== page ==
When an entrepreneur has a great idea, they have to put their money where their mouth is to get it off the ground. Starting a business requires initial capital to cover various expenses such as product development, equipment purchase, office space, marketing, and hiring talent. Similarly, entrepreneurs may seek funding to accelerate the growth of their business. This can be used to help expand into new markets, launch new products or services, increase production capacity, or add to their headcount.
Oftentimes they’ll turn to investors to back their new business venture. To secure the funding they need to cover these costs, they’ll have to craft a winning pitch deck that impresses venture capitalists and external partners.
What is a pitch deck?
A pitch deck is a presentation that outlines the key aspects of a business or startup to potential investors, partners, or clients. A business may use a pitch deck for different points of their growth, from seed funding to a series C.
The purpose of a pitch deck is to provide a compelling and persuasive overview of a business idea or venture, highlighting its value proposition, market opportunity, competitive advantage, and growth potential. It serves as a tool to generate interest, secure funding, or form partnerships for the greater good of the business.
What are the different types of startup pitch decks?
A Series A, Series B, and Series C pitch deck are presentations used by startups at different stages of their funding rounds to secure investments from venture capitalists or other investors. While the content and structure of the pitch deck may vary based on specific circumstances and business needs, they all have a common goal.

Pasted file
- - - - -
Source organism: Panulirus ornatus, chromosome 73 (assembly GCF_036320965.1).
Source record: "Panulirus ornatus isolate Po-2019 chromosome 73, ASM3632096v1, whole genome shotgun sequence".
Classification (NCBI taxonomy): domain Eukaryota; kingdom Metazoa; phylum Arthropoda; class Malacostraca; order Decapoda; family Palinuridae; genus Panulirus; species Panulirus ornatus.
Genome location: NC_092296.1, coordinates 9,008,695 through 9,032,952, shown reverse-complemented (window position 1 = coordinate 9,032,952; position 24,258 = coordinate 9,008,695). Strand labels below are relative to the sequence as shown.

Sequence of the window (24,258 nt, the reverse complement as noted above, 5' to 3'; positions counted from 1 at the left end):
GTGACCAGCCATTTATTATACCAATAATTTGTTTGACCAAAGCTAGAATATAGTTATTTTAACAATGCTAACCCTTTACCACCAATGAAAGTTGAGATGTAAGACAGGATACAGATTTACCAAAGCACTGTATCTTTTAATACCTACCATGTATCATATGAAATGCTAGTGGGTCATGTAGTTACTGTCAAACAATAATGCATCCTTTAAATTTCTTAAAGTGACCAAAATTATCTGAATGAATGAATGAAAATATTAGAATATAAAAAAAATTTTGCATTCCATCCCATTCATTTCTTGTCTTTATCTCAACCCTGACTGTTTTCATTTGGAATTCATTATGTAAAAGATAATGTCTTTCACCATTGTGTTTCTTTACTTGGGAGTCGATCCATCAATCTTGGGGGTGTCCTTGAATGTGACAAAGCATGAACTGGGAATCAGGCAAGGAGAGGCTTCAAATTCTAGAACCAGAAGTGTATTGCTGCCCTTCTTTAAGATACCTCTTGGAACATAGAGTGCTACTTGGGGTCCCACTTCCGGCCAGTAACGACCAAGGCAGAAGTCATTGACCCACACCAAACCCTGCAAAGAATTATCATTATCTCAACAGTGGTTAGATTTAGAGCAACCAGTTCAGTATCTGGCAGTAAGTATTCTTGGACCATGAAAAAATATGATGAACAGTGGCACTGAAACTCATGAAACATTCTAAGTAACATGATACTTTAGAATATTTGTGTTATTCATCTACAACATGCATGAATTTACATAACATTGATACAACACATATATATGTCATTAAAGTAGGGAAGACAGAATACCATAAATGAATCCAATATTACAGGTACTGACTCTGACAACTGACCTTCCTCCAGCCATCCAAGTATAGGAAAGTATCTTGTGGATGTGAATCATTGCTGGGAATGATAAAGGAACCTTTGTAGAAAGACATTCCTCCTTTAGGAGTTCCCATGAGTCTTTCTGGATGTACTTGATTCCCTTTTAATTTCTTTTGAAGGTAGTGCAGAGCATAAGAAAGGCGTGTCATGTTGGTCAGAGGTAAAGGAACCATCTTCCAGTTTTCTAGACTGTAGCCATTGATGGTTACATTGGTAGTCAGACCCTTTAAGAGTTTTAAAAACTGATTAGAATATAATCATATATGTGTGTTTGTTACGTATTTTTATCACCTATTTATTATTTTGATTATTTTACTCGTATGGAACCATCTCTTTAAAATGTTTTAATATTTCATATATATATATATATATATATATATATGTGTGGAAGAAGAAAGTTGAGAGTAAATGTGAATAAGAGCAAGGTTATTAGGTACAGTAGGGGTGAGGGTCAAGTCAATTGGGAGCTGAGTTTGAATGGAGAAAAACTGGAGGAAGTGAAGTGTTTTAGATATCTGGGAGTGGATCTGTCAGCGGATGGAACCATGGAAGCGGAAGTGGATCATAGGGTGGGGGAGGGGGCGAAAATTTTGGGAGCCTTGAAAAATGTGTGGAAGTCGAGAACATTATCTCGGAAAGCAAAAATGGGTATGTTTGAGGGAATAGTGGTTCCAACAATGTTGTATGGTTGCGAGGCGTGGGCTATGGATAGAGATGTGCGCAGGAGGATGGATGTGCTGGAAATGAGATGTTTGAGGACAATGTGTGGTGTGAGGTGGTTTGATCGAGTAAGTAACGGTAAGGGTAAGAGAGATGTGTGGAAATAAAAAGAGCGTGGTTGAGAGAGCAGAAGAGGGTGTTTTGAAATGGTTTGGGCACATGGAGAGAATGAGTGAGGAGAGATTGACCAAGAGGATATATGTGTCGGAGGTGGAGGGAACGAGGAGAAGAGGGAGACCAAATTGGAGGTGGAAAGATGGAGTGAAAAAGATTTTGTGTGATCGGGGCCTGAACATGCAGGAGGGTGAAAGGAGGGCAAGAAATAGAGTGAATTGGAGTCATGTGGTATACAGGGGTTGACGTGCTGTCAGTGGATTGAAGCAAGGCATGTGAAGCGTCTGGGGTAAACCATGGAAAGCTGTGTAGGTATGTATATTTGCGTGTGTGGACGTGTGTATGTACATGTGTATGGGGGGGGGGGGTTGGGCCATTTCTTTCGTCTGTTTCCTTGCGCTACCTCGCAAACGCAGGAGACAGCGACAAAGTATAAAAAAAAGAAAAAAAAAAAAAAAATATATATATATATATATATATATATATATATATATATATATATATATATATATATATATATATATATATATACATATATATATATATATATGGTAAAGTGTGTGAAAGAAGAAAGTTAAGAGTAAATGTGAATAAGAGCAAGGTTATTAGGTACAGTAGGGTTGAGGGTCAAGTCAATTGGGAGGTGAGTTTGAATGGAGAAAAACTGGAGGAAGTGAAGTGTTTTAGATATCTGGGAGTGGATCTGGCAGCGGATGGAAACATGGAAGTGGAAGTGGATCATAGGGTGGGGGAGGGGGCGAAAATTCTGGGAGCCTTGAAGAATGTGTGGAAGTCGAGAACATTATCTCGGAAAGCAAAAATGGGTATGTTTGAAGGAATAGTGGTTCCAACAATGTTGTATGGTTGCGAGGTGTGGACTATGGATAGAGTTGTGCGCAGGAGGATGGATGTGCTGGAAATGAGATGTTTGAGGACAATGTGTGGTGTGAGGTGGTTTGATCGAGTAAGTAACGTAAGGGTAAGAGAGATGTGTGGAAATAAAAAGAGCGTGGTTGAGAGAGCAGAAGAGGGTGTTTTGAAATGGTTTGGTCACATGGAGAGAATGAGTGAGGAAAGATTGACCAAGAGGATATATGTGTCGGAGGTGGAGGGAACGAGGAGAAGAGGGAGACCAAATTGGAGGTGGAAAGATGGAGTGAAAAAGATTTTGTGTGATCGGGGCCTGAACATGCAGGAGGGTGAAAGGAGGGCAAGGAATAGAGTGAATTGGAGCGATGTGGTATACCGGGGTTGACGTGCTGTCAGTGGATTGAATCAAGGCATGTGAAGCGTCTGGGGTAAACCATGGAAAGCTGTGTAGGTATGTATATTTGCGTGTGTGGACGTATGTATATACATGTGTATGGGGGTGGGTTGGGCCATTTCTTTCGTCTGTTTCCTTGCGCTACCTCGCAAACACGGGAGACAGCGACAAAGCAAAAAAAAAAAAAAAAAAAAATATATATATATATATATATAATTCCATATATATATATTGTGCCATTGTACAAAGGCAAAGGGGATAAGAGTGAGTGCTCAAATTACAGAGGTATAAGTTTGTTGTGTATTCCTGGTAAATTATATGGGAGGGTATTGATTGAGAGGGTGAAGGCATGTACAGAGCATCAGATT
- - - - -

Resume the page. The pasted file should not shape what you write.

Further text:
The Series A pitch deck is typically used by startups in the early stages of growth to secure their first significant round of funding after seed funding. This pitch deck focuses on demonstrating market validation, traction, and potential for growth. It highlights the startup's product, market size, target audience, business model, competitive advantage, and initial customer acquisition strategies. Although early-stage startups may not have substantial revenue or profit at this stage, the pitch deck may include financial projections, key performance indicators (KPIs), and details about how the funds raised will be utilized to drive growth.
A Series B pitch deck is used when startups have matured and are seeking additional funding to accelerate growth and scale their operations. At this stage, startups are expected to demonstrate strong growth metrics, market traction, and revenue generation potential. The pitch deck may emphasize the company's revenue projections, customer acquisition and retention strategies, expansion plans, team capabilities, and competitive landscape. The financial section of the pitch deck should provide a clear view of the startup's financial health, growth rates, burn rate, and potential profitability. It should highlight the projected return on investment for potential investors, so that they can make an informed decision.
The Series C pitch deck is reserved for more mature startups that have already achieved significant growth and are looking to introduce new offerings or expand into new markets. This pitch deck emphasizes the startup's ability to capture a larger market share, maintain a competitive advantage, and generate sustainable profitability. It may discuss international expansion plans, strategic partnerships, new product development, and customer retention strategies. At the Series C level, the pitch deck should showcase a clear path to profitability, positive cash flow, and potential exit opportunities for investors. It may include detailed financial projections, key financial metrics, and a comprehensive analysis of the company's valuation.
Slides to include in your pitch deck